Mum took me home and gave me a soup, leek and potato, I think. She petted over me and finally asked the question I had been dreading.
“Wolf, what got over you? Why did you go over to the polar bear? I’m not happy and you’ll need a good explanation to get out of this one.”
I sighed and touched my cut again. It would probably leave a scar.
“Well . . . In a nutshell, Soleil dared me to go to the bear. I didn’t know she was a mother bear with hungry cubs and an empty stomach! I was just standing there, in front of her and then she moved so fast, I didn’t know what was happening. She just . . . whacked me!” Mum sighed and muttered something under her breath. I think I heard the words ‘Soleil’ and ‘damn to Hell’.
The next morning my cut felt marginally better but it was very sore and made eating difficult. I went over to my huge tree, a pine tree. It wasn’t actually mine, but I’m just about the only one who ever touches it, anyway. I climbed up the first five or six metres, monkeylike, then settled in to my favourite position: nestled in the crook of two branches. I could see the whole village from here. The view was pretty amazing.
Anyway, I scanned the houses for anything out of the ordinary. It had become a habit to do this, though I’m not sure why. It looked all clear, just about. Except . . . except there was a group of huddled figures in dark clothes scurrying toward the base of the huge caves. I leaned forward. What were they doing? It didn’t look normal, whatever it was. I decided to investigate. I hurried down the tree and sprinted around the village and past the half-frozen river. The caves loomed up ahead of me, and I ducked behind a large rock. The dark figures were walking into the caves and I was close enough now to see they weren’t wearing the usual coats and boots, but were instead wearing long cloaks. I had no idea what this was about.
I decided to go after them. I had a vague whisper of instinct that I probably shouldn’t let them see me, so I crept up to the mouth behind rocks, scurrying quickly and quietly. As I approached it, I thought back to when I’d first come here, almost a year ago now. Dad had an excited look on his face and mum was a little unsure but fine. I had been sad, lonely and thoroughly angry with my parents. They had forced me to leave my friends everything good about life back in Sydney, which is 16000 kilometres away. 16000! And now I’m stuck I some tiny place in Greenland. I’m not even sure what the town is called, Nanortalik or something. Anyway, the whole reason we are here is because dad got a really good job offer, a one-of-a-kind sort of thing. The job was mining a newly discovered gemstone, called Aerite. It is worth millions for one square centimeter of it. I have only ever seen it once, and I was completely in awe. It was the most beautiful silvery-moon colour, and when you looked at it in a certain angle, it looked like it had a million dimensions. It was beautiful. And it was only found almost a kilometer under the sea.
So that’s why we’re here. So my dad can mine Aerite and mum and me can be bored, do chores and congratulate dad when he finds a millimeter of Aerite. Not very fun sounding, is it? So, anyway, now I was staring up at the huge roof of the cave entrance. The hooded figures had disappeared around a passageway, and I went into it, silent as a dead person. The passageway went on for about ten minutes then opened out into cavern quite big, the opposite walls were hidden shadow. The hooded figures were huddled in a circle around some table, I think. They were talking to each other and I could catch glimpse of what they were saying-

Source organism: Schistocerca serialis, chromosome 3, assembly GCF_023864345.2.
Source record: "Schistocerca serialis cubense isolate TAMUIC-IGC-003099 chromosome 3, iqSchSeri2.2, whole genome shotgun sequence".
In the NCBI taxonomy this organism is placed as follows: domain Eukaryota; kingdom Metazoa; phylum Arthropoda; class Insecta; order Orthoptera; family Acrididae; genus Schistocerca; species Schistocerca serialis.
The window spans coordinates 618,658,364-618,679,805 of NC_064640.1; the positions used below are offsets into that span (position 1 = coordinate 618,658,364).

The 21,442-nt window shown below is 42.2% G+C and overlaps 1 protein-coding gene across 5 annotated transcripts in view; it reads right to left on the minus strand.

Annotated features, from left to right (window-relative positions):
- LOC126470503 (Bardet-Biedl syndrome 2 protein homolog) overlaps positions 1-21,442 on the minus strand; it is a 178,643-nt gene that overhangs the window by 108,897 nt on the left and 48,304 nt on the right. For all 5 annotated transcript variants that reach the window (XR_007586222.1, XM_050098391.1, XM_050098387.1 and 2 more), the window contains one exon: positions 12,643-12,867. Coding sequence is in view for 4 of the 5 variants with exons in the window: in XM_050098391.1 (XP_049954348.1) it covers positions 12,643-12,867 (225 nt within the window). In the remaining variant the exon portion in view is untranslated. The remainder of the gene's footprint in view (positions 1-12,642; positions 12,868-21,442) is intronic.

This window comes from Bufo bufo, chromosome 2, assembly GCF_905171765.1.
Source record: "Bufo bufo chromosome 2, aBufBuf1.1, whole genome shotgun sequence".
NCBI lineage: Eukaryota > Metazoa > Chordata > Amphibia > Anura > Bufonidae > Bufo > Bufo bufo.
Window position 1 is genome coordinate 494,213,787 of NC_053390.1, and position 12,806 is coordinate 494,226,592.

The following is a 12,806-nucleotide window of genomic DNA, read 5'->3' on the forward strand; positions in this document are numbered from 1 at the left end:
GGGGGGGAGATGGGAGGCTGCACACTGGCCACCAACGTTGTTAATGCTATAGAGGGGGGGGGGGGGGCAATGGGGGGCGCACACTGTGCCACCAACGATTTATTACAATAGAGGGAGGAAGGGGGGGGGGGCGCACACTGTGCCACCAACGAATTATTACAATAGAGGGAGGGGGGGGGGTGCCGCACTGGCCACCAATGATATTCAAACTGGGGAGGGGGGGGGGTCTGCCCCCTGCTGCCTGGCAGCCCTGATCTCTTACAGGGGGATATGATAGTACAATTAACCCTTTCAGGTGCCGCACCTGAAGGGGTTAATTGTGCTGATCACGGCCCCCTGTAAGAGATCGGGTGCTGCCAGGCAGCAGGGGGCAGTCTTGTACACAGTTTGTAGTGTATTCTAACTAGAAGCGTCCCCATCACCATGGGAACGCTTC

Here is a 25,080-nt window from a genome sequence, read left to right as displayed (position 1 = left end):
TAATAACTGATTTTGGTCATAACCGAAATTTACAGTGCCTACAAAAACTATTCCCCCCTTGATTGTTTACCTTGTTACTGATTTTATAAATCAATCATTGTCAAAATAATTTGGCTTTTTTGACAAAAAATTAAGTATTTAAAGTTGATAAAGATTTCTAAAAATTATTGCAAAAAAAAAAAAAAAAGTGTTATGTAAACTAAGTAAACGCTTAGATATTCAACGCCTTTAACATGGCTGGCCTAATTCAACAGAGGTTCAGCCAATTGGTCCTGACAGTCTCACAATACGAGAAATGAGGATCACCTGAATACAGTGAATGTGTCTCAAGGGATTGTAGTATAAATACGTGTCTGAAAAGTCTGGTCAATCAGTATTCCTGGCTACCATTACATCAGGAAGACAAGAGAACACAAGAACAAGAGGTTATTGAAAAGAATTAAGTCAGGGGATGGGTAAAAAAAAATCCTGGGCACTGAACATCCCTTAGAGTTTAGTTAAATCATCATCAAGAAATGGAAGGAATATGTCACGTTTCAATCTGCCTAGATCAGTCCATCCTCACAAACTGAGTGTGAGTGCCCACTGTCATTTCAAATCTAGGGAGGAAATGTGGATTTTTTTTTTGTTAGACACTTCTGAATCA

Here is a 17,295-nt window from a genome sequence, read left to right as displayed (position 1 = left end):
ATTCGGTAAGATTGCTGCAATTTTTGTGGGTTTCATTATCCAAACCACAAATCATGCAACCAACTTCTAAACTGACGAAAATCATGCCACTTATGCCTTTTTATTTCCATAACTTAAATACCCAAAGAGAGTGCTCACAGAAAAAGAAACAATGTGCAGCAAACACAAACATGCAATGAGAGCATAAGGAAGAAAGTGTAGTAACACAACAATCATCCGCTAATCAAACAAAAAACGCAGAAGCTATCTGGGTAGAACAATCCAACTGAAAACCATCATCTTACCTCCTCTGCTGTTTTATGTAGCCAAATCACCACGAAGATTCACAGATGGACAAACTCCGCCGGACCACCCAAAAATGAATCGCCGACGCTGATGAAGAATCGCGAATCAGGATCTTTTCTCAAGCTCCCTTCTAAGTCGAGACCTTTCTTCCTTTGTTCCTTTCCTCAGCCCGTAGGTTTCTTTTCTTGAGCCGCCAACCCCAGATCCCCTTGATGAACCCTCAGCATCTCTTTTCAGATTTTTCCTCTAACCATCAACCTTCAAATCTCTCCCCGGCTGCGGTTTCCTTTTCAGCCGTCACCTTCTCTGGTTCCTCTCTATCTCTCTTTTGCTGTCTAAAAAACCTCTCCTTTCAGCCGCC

“Millions . . . We’re going to be . . . So beautiful . . .”
I wasn’t sure what they talking about, it was all too obscured or quiet. The figures left the cavern for a room adjoining to the cavern. Then, when they left, I saw what was on the table. About three handfuls of Aerite were heaped on a plate. The Aerite was twinkling as if it had caught the rising sun, even though the only light in here was strong UV light. They were sparkling and shining with all the beauty I remembered, if not more. But was the Aerite doing down here? They should be locked in the vault in the town hall safe. Something wasn’t right down here. I hurried back the way I came and stubbed my toe on a rock. Who cares! There was heavy feeling of fear in the pit of my stomach.
When I got home I was thoroughly out of breath. I pushed the door open and went into the kitchen to get a chocolate biscuit. I was halfway to the cupboard when I noticed mum slumped in a chair. It sounded like she was crying.
“Hey, mum, what’s wrong . . . ?” This didn’t look good. Mum looked up from her hands and her eyes were a dim blue colour, not the usual spark of cornflower blue. She took a deep breath.
“Wolf, there’s been an explosion down at the mine center. No one knows how many are dead or injured. And it was your dad’s shift when the explosion happened!” her voice cracked and tears streamed down her cheeks. I stopped. Explosion. Dad. Dead.
Good? Bad? Ugly? What do you think?